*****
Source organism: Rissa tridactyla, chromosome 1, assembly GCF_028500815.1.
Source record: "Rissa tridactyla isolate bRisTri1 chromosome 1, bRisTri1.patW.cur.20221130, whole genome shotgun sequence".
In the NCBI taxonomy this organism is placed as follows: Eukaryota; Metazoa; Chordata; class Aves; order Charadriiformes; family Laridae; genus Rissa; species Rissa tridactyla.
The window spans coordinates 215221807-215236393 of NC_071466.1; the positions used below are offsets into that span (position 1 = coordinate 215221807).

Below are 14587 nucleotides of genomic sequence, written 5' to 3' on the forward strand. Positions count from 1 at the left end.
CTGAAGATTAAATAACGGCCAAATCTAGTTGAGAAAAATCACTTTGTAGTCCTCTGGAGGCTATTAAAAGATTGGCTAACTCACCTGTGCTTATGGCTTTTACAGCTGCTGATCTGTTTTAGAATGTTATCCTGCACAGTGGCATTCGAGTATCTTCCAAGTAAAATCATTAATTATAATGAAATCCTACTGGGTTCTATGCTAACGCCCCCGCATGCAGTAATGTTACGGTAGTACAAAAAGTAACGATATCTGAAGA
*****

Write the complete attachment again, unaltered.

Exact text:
Source organism: Rissa tridactyla, chromosome 1, assembly GCF_028500815.1.
Source record: "Rissa tridactyla isolate bRisTri1 chromosome 1, bRisTri1.patW.cur.20221130, whole genome shotgun sequence".
In the NCBI taxonomy this organism is placed as follows: Eukaryota; Metazoa; Chordata; class Aves; order Charadriiformes; family Laridae; genus Rissa; species Rissa tridactyla.
The window spans coordinates 215221807-215236393 of NC_071466.1; the positions used below are offsets into that span (position 1 = coordinate 215221807).

Below are 14587 nucleotides of genomic sequence, written 5' to 3' on the forward strand. Positions count from 1 at the left end.
CTGAAGATTAAATAACGGCCAAATCTAGTTGAGAAAAATCACTTTGTAGTCCTCTGGAGGCTATTAAAAGATTGGCTAACTCACCTGTGCTTATGGCTTTTACAGCTGCTGATCTGTTTTAGAATGTTATCCTGCACAGTGGCATTCGAGTATCTTCCAAGTAAAATCATTAATTATAATGAAATCCTACTGGGTTCTATGCTAACGCCCCCGCATGCAGTAATGTTACGGTAGTACAAAAAGTAACGATATCTGAAGA